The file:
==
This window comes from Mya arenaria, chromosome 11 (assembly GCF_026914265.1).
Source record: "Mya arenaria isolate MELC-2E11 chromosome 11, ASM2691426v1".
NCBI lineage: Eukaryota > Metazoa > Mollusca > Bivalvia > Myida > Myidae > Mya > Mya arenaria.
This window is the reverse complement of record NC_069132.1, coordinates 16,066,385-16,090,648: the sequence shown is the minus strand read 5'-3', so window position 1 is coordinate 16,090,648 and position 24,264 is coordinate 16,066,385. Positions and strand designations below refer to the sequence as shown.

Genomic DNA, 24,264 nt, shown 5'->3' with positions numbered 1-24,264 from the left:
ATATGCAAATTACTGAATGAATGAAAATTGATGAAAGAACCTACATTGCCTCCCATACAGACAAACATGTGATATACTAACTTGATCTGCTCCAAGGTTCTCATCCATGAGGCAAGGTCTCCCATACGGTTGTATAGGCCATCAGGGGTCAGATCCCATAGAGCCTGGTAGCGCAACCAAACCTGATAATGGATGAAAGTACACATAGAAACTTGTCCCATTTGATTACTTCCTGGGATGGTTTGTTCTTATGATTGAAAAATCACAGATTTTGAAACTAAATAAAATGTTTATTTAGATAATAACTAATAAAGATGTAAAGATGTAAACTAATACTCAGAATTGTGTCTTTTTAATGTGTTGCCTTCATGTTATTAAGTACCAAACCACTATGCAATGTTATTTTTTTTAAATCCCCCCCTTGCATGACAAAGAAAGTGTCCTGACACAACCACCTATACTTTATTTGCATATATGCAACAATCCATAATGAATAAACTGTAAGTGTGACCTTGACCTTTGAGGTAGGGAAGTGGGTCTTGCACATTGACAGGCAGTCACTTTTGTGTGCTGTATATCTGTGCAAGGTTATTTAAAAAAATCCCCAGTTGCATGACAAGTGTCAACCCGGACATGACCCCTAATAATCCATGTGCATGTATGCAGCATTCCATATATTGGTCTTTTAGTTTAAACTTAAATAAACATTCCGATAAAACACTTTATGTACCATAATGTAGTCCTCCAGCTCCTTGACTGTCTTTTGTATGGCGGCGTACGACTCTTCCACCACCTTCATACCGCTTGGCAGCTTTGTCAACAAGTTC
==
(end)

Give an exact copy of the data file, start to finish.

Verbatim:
This window comes from Mya arenaria, chromosome 11 (assembly GCF_026914265.1).
Source record: "Mya arenaria isolate MELC-2E11 chromosome 11, ASM2691426v1".
NCBI lineage: Eukaryota > Metazoa > Mollusca > Bivalvia > Myida > Myidae > Mya > Mya arenaria.
This window is the reverse complement of record NC_069132.1, coordinates 16,066,385-16,090,648: the sequence shown is the minus strand read 5'-3', so window position 1 is coordinate 16,090,648 and position 24,264 is coordinate 16,066,385. Positions and strand designations below refer to the sequence as shown.

Genomic DNA, 24,264 nt, shown 5'->3' with positions numbered 1-24,264 from the left:
ATATGCAAATTACTGAATGAATGAAAATTGATGAAAGAACCTACATTGCCTCCCATACAGACAAACATGTGATATACTAACTTGATCTGCTCCAAGGTTCTCATCCATGAGGCAAGGTCTCCCATACGGTTGTATAGGCCATCAGGGGTCAGATCCCATAGAGCCTGGTAGCGCAACCAAACCTGATAATGGATGAAAGTACACATAGAAACTTGTCCCATTTGATTACTTCCTGGGATGGTTTGTTCTTATGATTGAAAAATCACAGATTTTGAAACTAAATAAAATGTTTATTTAGATAATAACTAATAAAGATGTAAAGATGTAAACTAATACTCAGAATTGTGTCTTTTTAATGTGTTGCCTTCATGTTATTAAGTACCAAACCACTATGCAATGTTATTTTTTTTAAATCCCCCCCTTGCATGACAAAGAAAGTGTCCTGACACAACCACCTATACTTTATTTGCATATATGCAACAATCCATAATGAATAAACTGTAAGTGTGACCTTGACCTTTGAGGTAGGGAAGTGGGTCTTGCACATTGACAGGCAGTCACTTTTGTGTGCTGTATATCTGTGCAAGGTTATTTAAAAAAATCCCCAGTTGCATGACAAGTGTCAACCCGGACATGACCCCTAATAATCCATGTGCATGTATGCAGCATTCCATATATTGGTCTTTTAGTTTAAACTTAAATAAACATTCCGATAAAACACTTTATGTACCATAATGTAGTCCTCCAGCTCCTTGACTGTCTTTTGTATGGCGGCGTACGACTCTTCCACCACCTTCATACCGCTTGGCAGCTTTGTCAACAAGTTC